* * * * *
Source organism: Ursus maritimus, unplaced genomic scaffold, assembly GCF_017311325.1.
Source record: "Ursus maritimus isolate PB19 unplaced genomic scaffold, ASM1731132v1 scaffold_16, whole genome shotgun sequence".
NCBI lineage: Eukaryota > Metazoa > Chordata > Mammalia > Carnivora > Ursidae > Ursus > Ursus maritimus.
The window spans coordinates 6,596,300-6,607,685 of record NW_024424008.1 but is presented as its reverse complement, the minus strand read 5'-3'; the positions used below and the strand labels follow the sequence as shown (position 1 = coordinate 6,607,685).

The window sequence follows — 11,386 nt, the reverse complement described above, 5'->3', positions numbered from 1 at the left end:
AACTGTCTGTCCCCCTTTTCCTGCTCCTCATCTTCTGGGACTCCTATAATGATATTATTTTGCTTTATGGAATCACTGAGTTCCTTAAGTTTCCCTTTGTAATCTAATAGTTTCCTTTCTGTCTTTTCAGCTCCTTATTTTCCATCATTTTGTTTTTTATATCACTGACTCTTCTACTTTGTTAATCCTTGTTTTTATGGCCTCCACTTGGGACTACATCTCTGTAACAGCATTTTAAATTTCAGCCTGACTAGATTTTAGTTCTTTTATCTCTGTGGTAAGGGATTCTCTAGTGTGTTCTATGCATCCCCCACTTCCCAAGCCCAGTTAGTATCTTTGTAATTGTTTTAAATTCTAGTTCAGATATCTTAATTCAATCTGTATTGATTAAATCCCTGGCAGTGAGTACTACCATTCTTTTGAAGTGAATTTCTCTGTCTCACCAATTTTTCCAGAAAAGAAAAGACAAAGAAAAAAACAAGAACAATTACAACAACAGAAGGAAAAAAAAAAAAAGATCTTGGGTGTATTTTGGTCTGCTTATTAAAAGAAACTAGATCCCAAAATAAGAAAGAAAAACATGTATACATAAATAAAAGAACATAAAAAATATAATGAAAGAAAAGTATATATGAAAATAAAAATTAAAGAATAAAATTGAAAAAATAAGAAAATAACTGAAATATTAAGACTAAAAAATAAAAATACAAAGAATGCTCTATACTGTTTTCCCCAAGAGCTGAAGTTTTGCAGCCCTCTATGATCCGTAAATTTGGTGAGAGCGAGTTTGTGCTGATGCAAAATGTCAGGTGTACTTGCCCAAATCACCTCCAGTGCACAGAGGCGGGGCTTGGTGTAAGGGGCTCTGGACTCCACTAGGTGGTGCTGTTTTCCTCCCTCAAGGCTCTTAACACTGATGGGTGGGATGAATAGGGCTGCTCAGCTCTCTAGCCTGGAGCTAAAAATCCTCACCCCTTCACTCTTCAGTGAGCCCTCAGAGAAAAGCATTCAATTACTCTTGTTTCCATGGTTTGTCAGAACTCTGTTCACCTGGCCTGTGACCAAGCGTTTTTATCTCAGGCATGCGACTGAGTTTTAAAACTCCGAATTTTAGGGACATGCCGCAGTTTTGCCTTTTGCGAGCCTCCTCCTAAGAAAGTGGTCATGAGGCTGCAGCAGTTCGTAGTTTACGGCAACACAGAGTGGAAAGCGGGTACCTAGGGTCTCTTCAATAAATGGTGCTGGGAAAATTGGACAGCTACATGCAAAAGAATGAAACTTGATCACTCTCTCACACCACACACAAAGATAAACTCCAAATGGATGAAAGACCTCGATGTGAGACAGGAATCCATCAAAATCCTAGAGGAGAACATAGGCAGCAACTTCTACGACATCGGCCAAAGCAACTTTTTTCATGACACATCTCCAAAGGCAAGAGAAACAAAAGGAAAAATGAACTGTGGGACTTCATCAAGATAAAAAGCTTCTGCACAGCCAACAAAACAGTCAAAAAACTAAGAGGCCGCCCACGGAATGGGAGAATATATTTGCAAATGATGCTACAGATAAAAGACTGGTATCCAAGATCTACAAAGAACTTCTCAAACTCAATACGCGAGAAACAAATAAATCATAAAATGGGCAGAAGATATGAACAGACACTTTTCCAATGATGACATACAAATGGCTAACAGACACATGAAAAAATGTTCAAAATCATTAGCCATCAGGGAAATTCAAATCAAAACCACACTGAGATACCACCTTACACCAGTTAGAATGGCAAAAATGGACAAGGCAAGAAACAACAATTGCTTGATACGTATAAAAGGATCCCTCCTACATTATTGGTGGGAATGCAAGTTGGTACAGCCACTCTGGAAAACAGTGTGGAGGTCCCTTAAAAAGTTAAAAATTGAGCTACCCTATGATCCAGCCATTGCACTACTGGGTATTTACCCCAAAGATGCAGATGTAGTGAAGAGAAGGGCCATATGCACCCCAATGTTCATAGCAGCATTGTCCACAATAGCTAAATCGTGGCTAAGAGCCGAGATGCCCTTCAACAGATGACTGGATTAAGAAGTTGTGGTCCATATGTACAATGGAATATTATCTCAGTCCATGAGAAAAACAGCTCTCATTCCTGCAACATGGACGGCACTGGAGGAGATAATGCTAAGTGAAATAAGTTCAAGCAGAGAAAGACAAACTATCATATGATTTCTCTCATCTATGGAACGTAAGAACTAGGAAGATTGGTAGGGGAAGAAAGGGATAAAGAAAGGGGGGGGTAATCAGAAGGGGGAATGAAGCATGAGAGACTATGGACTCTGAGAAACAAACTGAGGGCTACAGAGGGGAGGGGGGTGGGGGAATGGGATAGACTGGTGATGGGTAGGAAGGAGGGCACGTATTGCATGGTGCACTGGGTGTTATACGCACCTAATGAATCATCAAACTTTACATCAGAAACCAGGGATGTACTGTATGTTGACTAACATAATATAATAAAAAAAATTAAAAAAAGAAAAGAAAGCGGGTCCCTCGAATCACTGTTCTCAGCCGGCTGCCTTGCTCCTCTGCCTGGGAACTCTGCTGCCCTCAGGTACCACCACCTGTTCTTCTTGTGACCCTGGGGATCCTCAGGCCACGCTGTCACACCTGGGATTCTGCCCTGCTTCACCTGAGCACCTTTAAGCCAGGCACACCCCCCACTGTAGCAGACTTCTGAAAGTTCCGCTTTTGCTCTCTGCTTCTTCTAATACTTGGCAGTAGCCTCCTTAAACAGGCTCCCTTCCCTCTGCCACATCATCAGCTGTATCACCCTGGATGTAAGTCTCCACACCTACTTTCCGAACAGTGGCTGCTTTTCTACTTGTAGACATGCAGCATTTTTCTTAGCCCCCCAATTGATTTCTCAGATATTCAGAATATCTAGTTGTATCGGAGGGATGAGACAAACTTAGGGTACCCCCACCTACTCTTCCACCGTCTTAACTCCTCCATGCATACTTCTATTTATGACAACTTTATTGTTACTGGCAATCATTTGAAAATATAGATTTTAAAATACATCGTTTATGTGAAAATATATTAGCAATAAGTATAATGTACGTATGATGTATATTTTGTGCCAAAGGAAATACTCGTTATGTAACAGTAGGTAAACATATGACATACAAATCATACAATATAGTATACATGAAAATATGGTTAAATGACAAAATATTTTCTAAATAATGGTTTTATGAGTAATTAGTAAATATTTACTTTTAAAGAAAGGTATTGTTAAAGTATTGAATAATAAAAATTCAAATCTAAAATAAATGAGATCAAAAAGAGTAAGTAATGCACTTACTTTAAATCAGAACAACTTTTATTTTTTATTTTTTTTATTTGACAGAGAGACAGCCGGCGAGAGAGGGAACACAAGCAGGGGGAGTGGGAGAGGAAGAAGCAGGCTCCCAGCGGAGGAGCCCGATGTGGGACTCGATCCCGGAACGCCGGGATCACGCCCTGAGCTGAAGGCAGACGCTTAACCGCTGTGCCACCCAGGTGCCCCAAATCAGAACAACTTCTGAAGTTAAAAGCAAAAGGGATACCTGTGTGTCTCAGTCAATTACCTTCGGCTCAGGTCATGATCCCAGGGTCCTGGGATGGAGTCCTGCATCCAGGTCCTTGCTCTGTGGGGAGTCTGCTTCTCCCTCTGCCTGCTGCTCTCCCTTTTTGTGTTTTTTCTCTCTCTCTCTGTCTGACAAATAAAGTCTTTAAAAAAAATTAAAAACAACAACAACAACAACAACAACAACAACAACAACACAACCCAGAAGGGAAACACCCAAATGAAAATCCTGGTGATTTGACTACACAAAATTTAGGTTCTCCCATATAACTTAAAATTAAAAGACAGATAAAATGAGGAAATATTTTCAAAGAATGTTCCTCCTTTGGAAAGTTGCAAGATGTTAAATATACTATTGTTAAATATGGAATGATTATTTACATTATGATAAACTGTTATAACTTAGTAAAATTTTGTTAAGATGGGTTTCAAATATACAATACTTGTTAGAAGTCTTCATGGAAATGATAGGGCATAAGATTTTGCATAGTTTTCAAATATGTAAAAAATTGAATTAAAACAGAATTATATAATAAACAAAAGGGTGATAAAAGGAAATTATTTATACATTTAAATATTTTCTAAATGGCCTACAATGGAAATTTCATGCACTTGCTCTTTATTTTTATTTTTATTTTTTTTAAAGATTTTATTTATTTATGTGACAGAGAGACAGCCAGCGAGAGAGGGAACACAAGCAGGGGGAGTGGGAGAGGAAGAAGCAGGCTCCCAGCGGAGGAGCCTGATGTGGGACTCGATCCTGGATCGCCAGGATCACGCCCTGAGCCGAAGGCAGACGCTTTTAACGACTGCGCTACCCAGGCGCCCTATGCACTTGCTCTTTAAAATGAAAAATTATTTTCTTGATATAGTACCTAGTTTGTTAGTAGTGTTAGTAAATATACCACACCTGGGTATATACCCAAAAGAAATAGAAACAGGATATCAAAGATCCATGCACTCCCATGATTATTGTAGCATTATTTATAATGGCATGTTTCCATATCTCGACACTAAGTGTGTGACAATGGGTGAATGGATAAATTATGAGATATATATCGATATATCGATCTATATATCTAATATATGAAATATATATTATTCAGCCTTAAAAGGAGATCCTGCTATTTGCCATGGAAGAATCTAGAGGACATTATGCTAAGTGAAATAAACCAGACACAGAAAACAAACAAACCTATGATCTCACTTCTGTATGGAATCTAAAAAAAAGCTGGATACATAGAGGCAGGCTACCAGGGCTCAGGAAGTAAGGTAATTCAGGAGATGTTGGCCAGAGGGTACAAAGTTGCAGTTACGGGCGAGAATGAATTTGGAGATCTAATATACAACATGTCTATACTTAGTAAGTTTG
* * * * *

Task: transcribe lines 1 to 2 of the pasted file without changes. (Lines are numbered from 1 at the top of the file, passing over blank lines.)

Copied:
Source organism: Ursus maritimus, unplaced genomic scaffold, assembly GCF_017311325.1.
Source record: "Ursus maritimus isolate PB19 unplaced genomic scaffold, ASM1731132v1 scaffold_16, whole genome shotgun sequence".